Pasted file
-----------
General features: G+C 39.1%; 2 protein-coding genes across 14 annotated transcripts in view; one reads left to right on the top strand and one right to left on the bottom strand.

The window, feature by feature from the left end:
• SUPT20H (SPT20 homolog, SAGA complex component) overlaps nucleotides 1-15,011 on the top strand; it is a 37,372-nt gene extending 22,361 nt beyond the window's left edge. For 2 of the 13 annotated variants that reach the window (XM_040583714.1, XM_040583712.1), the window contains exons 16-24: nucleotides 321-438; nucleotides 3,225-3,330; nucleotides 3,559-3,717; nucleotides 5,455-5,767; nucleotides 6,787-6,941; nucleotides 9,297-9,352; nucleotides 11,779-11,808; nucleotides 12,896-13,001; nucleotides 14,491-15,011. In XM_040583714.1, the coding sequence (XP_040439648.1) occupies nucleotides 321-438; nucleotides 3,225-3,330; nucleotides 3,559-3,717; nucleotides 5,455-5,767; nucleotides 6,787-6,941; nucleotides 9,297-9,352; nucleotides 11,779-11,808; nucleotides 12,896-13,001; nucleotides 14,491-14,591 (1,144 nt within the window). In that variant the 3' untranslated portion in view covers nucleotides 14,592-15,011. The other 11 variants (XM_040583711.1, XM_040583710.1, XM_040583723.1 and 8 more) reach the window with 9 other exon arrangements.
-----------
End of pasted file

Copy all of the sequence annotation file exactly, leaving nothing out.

General features: G+C 39.1%; 2 protein-coding genes across 14 annotated transcripts in view; one reads left to right on the top strand and one right to left on the bottom strand.

The window, feature by feature from the left end:
• SUPT20H (SPT20 homolog, SAGA complex component) overlaps nucleotides 1-15,011 on the top strand; it is a 37,372-nt gene extending 22,361 nt beyond the window's left edge. For 2 of the 13 annotated variants that reach the window (XM_040583714.1, XM_040583712.1), the window contains exons 16-24: nucleotides 321-438; nucleotides 3,225-3,330; nucleotides 3,559-3,717; nucleotides 5,455-5,767; nucleotides 6,787-6,941; nucleotides 9,297-9,352; nucleotides 11,779-11,808; nucleotides 12,896-13,001; nucleotides 14,491-15,011. In XM_040583714.1, the coding sequence (XP_040439648.1) occupies nucleotides 321-438; nucleotides 3,225-3,330; nucleotides 3,559-3,717; nucleotides 5,455-5,767; nucleotides 6,787-6,941; nucleotides 9,297-9,352; nucleotides 11,779-11,808; nucleotides 12,896-13,001; nucleotides 14,491-14,591 (1,144 nt within the window). In that variant the 3' untranslated portion in view covers nucleotides 14,592-15,011. The other 11 variants (XM_040583711.1, XM_040583710.1, XM_040583723.1 and 8 more) reach the window with 9 other exon arrangements.